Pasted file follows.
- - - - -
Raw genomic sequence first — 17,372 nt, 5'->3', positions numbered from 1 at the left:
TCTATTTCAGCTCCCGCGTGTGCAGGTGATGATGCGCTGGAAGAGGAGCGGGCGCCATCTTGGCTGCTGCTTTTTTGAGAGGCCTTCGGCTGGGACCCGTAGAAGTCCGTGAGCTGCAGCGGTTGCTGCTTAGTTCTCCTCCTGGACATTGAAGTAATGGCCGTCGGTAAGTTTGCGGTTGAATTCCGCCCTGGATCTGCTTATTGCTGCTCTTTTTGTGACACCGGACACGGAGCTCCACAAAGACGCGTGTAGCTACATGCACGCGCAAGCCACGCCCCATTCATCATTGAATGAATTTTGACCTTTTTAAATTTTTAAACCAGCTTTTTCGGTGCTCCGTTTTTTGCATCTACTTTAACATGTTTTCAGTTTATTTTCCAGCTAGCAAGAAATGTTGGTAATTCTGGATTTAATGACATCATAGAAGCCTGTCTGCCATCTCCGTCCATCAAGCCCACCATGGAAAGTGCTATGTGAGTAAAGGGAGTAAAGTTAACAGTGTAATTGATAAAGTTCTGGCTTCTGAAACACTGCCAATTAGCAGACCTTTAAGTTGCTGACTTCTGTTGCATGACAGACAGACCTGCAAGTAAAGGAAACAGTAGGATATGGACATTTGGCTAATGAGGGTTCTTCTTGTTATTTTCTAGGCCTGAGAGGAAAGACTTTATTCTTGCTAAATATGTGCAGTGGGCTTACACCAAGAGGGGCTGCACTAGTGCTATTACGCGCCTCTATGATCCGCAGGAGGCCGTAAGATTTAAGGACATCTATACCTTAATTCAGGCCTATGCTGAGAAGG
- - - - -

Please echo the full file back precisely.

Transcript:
Raw genomic sequence first — 17,372 nt, 5'->3', positions numbered from 1 at the left:
TCTATTTCAGCTCCCGCGTGTGCAGGTGATGATGCGCTGGAAGAGGAGCGGGCGCCATCTTGGCTGCTGCTTTTTTGAGAGGCCTTCGGCTGGGACCCGTAGAAGTCCGTGAGCTGCAGCGGTTGCTGCTTAGTTCTCCTCCTGGACATTGAAGTAATGGCCGTCGGTAAGTTTGCGGTTGAATTCCGCCCTGGATCTGCTTATTGCTGCTCTTTTTGTGACACCGGACACGGAGCTCCACAAAGACGCGTGTAGCTACATGCACGCGCAAGCCACGCCCCATTCATCATTGAATGAATTTTGACCTTTTTAAATTTTTAAACCAGCTTTTTCGGTGCTCCGTTTTTTGCATCTACTTTAACATGTTTTCAGTTTATTTTCCAGCTAGCAAGAAATGTTGGTAATTCTGGATTTAATGACATCATAGAAGCCTGTCTGCCATCTCCGTCCATCAAGCCCACCATGGAAAGTGCTATGTGAGTAAAGGGAGTAAAGTTAACAGTGTAATTGATAAAGTTCTGGCTTCTGAAACACTGCCAATTAGCAGACCTTTAAGTTGCTGACTTCTGTTGCATGACAGACAGACCTGCAAGTAAAGGAAACAGTAGGATATGGACATTTGGCTAATGAGGGTTCTTCTTGTTATTTTCTAGGCCTGAGAGGAAAGACTTTATTCTTGCTAAATATGTGCAGTGGGCTTACACCAAGAGGGGCTGCACTAGTGCTATTACGCGCCTCTATGATCCGCAGGAGGCCGTAAGATTTAAGGACATCTATACCTTAATTCAGGCCTATGCTGAGAAGG